YouTube is the poster child for skimping on royalties when it comes to paying artists and songwriters. It takes 45% of the ad revenue generated from a monetized video, when all other streaming services are around the 30% or less range per stream. That said, the company sure is making a lot of money, with a reported $5 billion dollars coming in just in the last quarter alone.
What’s more, it looks like YouTube Music, a service that didn’t look like it had any legs, is now at 30 million subscribers, according to the latest Alphabet (owner of YouTube and Google) financial report. The number grows to 35 million when free trials are included. That means that the service has added around 10 million new users in this year alone.
But the real story is that YouTube’s advertising revenue has grown a great deal just in this last year, growing by more than $1.2 billion.
That’s all well and good, but the big question remains – how much of this will actually flow back into the music industry? The online research firm Pex found that music makes up only 5% of the content on YouTube, yet it gets 22% of all views. With increased ad revenue you’d think that artists should be seeing an increase in royalties from the platform as well.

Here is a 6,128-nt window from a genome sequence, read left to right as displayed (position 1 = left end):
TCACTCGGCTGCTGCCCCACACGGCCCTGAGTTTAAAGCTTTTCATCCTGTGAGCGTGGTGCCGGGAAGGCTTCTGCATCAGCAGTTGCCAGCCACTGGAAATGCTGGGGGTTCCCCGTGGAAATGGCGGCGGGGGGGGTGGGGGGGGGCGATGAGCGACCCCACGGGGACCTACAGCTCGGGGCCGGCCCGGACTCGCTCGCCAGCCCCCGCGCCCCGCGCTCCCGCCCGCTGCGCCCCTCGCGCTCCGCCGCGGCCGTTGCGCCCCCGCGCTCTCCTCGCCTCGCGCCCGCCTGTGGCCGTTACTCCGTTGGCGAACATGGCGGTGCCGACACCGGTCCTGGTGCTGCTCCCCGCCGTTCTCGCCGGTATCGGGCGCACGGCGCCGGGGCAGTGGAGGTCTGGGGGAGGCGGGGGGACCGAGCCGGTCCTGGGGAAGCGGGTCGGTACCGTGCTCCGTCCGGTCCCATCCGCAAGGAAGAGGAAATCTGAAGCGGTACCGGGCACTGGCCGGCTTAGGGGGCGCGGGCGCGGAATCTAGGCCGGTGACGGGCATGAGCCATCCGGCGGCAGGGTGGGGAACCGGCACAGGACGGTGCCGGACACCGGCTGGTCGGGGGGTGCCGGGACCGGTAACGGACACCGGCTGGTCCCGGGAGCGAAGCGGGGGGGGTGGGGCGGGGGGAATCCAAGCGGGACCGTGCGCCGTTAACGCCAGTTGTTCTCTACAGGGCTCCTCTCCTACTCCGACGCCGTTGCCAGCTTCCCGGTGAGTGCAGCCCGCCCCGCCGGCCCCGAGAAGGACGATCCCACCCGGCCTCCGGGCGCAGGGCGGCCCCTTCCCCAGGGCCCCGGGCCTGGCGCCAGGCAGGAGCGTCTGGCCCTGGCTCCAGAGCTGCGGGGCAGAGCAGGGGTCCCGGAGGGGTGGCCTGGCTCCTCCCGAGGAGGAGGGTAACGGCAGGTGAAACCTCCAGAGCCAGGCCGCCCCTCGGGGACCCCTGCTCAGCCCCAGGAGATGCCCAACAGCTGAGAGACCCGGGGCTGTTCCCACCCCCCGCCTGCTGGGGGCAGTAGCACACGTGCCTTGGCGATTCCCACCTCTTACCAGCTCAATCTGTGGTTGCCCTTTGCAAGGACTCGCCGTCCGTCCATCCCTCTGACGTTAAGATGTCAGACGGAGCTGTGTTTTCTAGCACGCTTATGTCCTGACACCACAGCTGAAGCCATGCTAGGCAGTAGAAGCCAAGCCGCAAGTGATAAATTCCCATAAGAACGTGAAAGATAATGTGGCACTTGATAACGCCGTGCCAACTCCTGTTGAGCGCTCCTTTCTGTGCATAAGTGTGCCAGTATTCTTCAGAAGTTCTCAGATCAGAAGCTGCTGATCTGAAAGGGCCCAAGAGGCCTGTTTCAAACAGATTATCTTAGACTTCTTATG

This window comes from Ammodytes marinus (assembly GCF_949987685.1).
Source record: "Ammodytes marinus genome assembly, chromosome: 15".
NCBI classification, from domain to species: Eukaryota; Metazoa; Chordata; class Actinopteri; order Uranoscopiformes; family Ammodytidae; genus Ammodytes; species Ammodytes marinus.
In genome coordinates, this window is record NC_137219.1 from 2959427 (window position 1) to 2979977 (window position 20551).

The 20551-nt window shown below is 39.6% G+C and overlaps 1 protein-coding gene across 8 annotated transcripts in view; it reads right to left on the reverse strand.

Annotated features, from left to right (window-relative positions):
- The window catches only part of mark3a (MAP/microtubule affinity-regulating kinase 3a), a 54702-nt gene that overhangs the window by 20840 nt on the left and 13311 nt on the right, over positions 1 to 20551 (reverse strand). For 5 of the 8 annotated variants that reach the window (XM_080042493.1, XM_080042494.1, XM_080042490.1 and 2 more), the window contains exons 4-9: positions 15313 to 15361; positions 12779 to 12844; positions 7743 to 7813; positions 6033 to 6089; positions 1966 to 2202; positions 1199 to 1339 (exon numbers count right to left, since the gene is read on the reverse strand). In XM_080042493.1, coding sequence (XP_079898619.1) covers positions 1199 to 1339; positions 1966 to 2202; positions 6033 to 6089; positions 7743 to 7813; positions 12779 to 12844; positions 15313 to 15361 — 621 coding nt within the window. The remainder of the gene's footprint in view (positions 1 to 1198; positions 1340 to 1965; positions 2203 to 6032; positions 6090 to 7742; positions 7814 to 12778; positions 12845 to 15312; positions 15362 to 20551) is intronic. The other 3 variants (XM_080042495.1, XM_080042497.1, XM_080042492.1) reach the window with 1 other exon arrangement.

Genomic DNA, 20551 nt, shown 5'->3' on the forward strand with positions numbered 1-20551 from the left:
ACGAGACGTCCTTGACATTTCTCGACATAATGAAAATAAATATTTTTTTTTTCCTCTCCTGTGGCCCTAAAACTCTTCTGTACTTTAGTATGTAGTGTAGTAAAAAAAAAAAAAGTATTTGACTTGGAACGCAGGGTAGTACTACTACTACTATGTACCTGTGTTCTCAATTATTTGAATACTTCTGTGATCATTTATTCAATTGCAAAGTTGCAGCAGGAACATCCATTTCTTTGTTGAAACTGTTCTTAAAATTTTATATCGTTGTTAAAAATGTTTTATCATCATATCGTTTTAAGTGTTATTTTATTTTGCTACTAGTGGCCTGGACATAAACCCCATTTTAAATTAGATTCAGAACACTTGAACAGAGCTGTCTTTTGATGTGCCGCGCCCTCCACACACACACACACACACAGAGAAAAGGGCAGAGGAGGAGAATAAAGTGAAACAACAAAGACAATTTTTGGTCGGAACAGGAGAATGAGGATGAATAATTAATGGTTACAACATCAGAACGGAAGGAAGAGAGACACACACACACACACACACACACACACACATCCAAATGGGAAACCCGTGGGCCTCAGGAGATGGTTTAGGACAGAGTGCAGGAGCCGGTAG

The problem is that less than 1% of all YouTube videos ever reach the 100,000 view mark. At that point the royalty is going to be minimal.
There are many factors that go into monetizing a video, including the time of year, the market that it plays in, the audience that views it (which determines the sponsors and how much they’ll pay), and many more.
All that means that for the average artist, huge YouTube revenues probably will only mean a slight bump in their royalty checks. The real winner, as always, is YouTube.